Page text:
I CAN ASSURE YOU that African violets are very easy to propagate. Just stick a stem in damp soil, provide abundant humidity, and in eight weeks time you’ll be greeted with numerous new plants. What the babies look like, and how to separate and pot them successfully:
First, the back story. On November 27, 2012, I snipped off five leaves from various plants. The leaves were then inserted in damp potting mix that I poured into a Boston lettuce tub. The tub provided a pleasantly-humid environment for the cuttings. So humid, in fact, that I did not have to water the soil until the babies emerged.
By February 13, each leaf had sprouted a number of offspring. I posted the above photograph on Facebook that day, with the caption “Pass the cigars — I’m a daddy!” You see, even after 40 years of propagating African violets, I still get a thrill when little plantlets spring forth.
Probably I need to get out more.
To retrieve a mother leaf and her little ones, scoop under the soil with a spoon. Or, gently lift up the group with your fingers, being careful not to sever roots too severely. (A little root-mangling is unavoidable.)
Make no mistake — there is never, in my experience, “just one” baby attached to a parent leaf. The above leaf gave birth to twins. And she would have produced triplets, quintuplets, or even octuplets if I’d left her in the soil longer. Consequently, look carefully to determine how many rosettes of leaves are evident. Each rosette is a complete plant.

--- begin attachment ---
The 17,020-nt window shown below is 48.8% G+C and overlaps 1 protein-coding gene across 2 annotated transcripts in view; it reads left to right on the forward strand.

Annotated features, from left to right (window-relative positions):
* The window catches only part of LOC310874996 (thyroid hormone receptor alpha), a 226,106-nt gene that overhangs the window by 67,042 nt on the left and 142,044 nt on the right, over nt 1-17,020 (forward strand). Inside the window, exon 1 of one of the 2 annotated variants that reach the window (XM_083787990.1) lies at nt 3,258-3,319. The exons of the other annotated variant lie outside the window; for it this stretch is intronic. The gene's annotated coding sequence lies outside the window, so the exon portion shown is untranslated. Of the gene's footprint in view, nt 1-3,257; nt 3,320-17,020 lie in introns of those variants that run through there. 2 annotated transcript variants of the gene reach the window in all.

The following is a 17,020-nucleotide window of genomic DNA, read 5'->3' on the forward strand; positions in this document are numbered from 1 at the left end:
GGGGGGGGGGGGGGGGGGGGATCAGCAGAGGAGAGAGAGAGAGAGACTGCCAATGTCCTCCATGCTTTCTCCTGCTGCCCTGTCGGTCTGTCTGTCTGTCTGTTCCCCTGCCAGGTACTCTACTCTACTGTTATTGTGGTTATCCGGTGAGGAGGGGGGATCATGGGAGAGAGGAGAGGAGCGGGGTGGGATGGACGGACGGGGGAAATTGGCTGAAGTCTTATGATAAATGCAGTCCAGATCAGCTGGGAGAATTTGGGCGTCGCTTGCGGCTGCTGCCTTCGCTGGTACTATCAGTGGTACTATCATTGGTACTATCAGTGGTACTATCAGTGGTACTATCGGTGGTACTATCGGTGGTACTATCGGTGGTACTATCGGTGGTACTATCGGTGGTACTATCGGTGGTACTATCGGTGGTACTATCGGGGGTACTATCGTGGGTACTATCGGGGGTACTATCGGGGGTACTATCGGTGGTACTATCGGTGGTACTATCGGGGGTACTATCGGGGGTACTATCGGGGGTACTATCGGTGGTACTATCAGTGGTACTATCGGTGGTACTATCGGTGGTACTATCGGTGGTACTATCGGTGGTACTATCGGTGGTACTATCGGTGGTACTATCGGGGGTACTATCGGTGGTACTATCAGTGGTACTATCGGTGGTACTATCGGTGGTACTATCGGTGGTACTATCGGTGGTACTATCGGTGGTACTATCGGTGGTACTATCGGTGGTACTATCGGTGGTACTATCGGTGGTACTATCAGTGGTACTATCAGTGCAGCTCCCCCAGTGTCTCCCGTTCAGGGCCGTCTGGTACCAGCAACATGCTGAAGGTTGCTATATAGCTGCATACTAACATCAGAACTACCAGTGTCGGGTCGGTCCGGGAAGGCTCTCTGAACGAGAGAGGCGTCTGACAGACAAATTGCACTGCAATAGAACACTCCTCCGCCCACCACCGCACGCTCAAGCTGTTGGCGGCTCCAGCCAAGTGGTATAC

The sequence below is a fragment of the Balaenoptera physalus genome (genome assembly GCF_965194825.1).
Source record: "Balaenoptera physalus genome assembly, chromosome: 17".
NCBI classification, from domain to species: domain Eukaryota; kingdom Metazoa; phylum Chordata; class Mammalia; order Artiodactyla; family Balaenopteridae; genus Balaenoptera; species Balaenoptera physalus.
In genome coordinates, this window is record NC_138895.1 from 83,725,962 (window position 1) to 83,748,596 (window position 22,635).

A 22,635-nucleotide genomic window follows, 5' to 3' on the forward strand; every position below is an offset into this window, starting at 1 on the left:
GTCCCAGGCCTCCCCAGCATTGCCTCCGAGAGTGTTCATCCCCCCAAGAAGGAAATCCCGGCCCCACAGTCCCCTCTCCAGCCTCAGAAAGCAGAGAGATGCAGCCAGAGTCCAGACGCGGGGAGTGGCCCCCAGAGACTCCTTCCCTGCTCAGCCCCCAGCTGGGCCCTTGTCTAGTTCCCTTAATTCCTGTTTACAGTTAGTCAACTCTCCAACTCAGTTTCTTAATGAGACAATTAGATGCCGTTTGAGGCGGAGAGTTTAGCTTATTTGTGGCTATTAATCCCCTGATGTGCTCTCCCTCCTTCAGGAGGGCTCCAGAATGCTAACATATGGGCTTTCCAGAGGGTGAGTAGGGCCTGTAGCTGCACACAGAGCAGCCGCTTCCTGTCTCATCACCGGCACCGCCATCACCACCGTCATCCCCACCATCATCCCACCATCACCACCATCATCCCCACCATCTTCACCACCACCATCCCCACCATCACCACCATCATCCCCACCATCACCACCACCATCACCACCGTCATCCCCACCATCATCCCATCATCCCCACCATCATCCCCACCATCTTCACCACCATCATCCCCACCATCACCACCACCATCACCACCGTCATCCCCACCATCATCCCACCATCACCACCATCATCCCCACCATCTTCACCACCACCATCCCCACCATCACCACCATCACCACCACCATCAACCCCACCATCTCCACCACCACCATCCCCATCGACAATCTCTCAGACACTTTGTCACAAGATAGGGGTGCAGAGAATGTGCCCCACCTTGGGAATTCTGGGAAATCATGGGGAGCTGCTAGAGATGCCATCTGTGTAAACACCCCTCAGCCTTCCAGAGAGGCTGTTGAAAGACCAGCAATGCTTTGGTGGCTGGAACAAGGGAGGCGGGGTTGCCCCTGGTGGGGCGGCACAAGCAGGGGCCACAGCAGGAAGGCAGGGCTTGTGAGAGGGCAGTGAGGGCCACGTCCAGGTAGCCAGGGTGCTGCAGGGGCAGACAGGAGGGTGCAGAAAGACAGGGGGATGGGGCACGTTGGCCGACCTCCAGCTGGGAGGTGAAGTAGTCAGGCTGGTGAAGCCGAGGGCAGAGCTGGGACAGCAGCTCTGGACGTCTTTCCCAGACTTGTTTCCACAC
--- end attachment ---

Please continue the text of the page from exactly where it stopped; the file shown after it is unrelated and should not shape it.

Now select a pot with drainage holes for each young plant. The pot must be no larger than 2 inches in diameter. Why? Because a larger container will hold too much soil. Too much damp soil around a small root system can lead to root-rot.
For today’s African violet adventure, I used both clay and plastic pots.
Fill the pot with any damp, well-draining medium. A 50/50 blend of leaf mold and perlite will suffice, as will any commercial peat and perlite formula. You do not need a special “African violet” potting mix.
Be sure to leave a 1/2-inch opening between the surface of the mix and the rim of the pot to allow for water.
Then firm the medium gently.
You will find that African violet babies flourish much faster if you give them plentiful light and humidity. My plants reside on fluorescent-lit shelves in my Writing Room. To provide a humid atmosphere, I set them in make-shift terrariums.
However, their time in the rain-forest must be limited. After four weeks have passed, remove the lids for increasingly-longer periods each day. This way, the plants can adapt to the level of humidity your home affords.
When will they flower? If you give them the care I described in an earlier post, you can expect constant bloom in as little as 6-9 months.
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